TRIBAL HOMELAND SECURITY HEROS
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AMERICAN INDIANS FIGHTING TERRORISM IN AMERICA
TRIBAL SECURITY EXPERTS, USA Here's a look into these classic Indian fighter headlines comparing an editorial opinion about 21st century terrorism in America with a late 19th century Native American Indian war photograph by C.S. Fly picturing Chief Geronimo standing with Apache American Indian warriors holding their military rifles in a southwestern desert landscape.
The poster really makes a person Stop & Think (I hope)...
GERONIMO RESEARCH PORTAL
I am posting some of the Geronimo research I used in the creation of our Homeland Security poster BECAUSE it is important to know something about the indigenous American tribal histories to better understand the meaning behind this POWERFUL ARTISTIC STATEMENT.
And Geronimo is a lot more interesting to talk about when we know a few historical facts about his life how his small Apache band arrived at that moment in American history, what CRIMES AGAINST HUMANITY the Mexican and United States governments were committing against the Apache indigenous people (the ETHNIC CLEANSING taking place in the 1800s), and where Geronimo's Apache tribe is today at the turn of the 21st century.
Therefore, my essay explores the ultra-famous Native American Indian warrior/chief/hero Geronimo, and includes Apache history briefs, tribal websites, historical war records, professionally restored vintage photographs with extended photo captions and background information.
OPERATION GERONIMO: "Geronimo-E KIA."
First with President Barack Obama's successful U.S. Navy SEAL covert military operation code name "GERONIMO" that assassinated 9/11 mastermind Osama bin Laden in Pakistan, May 2, 2011 JUSTICE WAS DONE and that point is hard for any person to argue otherwise.
LONG HISTORY OF HEROIC MILITARY SERVICE FIGHTING FOR AMERICA:
The American people have good reasons to be proud of their indigenous war heros, including the 20-plus Native American Indians that received the United States Congressional MEDAL OF HONOR:
CULTURAL DISCLAIMER WAR HEROS or TERRORISTS?
The important 1886 historical American war photograph of Geronimo and its headline connotation to "Homeland Security" and "Terrorism" has extreme deep-seated and inter-generational significance to the native indigenous peoples of our great country, the United States of America, USA.
Many brave Indian warriors, many beautiful Indian women and grandmothers, and many innocent Indian children did not survive the post European contact military incursions by Spanish-Mexican-British-French-American government soldiers and civilian militias that overran and blatantly stole their ancestral homelands, decimated their populations and literally sought to exterminate them from the Earth.
I may add: Some of the American Indian tribes, like the Kumeyaay, for example, have been traced back some 12,000 years in what is now known as Southern California and northern Mexico that's 600 generations the Kumeyaay have lived in America!
At best, a non-Indian can claim 26 generations in America, and that's if his or her ancestor came here on the Niña, the Pinta, or the Santa Maria with Christopher Columbus in 1492.
RESEARCH POST-CONTACT AMERICAN INDIAN HISTORY:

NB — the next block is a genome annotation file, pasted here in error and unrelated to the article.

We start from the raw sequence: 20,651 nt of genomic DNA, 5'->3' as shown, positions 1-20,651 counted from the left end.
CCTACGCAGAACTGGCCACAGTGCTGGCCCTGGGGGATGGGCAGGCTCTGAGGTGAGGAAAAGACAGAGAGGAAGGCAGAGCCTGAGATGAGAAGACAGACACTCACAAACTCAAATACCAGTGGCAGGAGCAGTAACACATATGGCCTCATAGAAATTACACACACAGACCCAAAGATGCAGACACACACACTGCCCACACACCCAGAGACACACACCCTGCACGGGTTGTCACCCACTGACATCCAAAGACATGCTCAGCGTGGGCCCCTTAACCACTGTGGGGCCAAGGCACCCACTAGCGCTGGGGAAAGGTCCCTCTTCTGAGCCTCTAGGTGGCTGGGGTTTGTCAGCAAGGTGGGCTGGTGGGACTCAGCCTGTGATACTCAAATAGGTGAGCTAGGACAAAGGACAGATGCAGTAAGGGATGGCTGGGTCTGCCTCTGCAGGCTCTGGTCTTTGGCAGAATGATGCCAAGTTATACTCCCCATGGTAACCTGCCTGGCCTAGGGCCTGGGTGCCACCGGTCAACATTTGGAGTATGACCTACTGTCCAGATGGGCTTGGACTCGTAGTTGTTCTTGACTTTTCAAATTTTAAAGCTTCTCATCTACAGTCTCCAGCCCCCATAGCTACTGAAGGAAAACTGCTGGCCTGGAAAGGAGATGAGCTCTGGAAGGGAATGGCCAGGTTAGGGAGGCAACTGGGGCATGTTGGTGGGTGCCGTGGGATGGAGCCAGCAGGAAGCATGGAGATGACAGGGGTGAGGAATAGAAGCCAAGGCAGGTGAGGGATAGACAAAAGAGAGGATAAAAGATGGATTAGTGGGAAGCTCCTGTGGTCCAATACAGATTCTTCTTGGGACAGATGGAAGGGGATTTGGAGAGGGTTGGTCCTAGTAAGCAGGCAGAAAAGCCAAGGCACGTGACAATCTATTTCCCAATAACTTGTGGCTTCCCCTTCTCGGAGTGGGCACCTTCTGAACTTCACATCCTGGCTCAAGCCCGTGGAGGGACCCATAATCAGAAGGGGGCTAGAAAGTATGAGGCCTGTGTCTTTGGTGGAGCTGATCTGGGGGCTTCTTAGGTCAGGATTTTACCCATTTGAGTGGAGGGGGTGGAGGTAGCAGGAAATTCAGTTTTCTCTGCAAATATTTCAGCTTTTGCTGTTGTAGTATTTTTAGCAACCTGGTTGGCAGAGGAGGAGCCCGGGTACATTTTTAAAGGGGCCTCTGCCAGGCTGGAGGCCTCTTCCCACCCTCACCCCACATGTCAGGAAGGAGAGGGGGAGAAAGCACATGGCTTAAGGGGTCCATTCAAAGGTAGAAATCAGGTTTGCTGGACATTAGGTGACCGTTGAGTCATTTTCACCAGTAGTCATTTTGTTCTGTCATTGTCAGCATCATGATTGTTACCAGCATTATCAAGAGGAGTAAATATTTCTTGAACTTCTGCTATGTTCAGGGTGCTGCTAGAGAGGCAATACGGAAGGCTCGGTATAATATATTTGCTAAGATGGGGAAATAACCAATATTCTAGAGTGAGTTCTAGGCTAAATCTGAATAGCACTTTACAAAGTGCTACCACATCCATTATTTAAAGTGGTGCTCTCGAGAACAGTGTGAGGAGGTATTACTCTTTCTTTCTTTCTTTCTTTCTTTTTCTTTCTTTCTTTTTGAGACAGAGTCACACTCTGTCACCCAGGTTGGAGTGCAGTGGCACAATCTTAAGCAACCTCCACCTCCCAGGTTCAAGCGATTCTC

www.pbs.org GENOCIDE | ASSIMILATION | RELOCATION
GERONIMO POSTER IMAGE SCANNED FROM ORIGINAL 1886 PHOTO with label on backside of original print:
The Geronimo photograph used in our "Homeland Security" poster was scanned from an original C.S. Fly photographic cabinet card print (circa 1886). Below is a scan of the original 1800s copyright label attached to the backside of the Geronimo cabinet card used to make the tribal security poster. This card in a Web auction sold for over $10,000 USD.
SCENE IN GERONIMO'S CAMP, the Apache Outlaw and Murderer. Taken before the surrender to General Crook, March 27, 1886, in the Sierra Madre Mountains of Mexico, Escaped March 30, 1886. No. 174Geronimo, son and two picked Braves. Man with long rifle Geronimo.
As evident in the photographer's original 1886 studio caption, Geronimo aka "Goyaałé" (Geronimo's Indian name) was a very controversial Native American Indian warrior...RESEARCH Geronimo's wikipedia.org page, too, for additional information to see through the propaganda and form an opinion based on the historical record the U.S. government's sanctioned ethnic cleansing of the indigenous population and Geronimo's resistance efforts against highly-superior military forces:
- "(Geronimo's) 'renegades' or 'hostiles' as they were called, consisted of 35 men, eight boys, and 101 women and children (yet) they would occupy the attention of 5,000 troops, 500 Indian auxiliaries, and an unknown number of civilians...".
MODERN 21st CENTURY PHOTO CAPTION:
Sierra Madre Mountains, Mexico, March 27, 1886 Apache warrior "Geronimo" and three well-armed American Indian war heros posed for a photograph in their Indian camp holding late 19th century military rifles during a period of extended surrender negotiations with United States Army General George Crook.
APACHE WARRIORS PICTURED: (l-r) Yanozha, Chappo (Geronimo's son), Fun (Yanozha's half brother), and Geronimo at the Cañon de los Embudos (source: "The Apache Diaries, a Father-Son Journey" by Grenville Goodwin & Neil Goodwin).
The notorious Apache warriors, pictured here near the end of their resistance efforts at the Cañon de los Embudos (Canyon of the Funnels), about twenty miles south of the US-Mexican border, were to finally surrender to General Nelson A. Miles in Skeleton Canyon on September 4, 1886 (some six months after this historic photo was taken).
Geronimo's efforts in successfully resisting government forces are noted by historians as being the last significant guerrilla warfare actions by Indians against the United States.
ARE THESE GERONIMO'S ACTUAL INDIAN RIFLES?
Many historians believe these are the Apaches' actual firearms (not prop guns given to them to make the scene more interesting). During my research, one such history buff noted he saw other historic period war photographs of Geronimo's warriors holding the same rifles.
HISTORIC INFORMATION ABOUT GERONIMO'S 1800s MILITARY CALVARY RIFLES:
APACHE WEAPONS PICTURED: (l-r) Winchester 1873 carbine, Winchester 1873 carbine, .45-70 Trapdoor Springfield carbine and a .45-70 Trapdoor Springfield (source: "Guns of the Old West: An Illustrated Guide" by Charles Edward Chapel).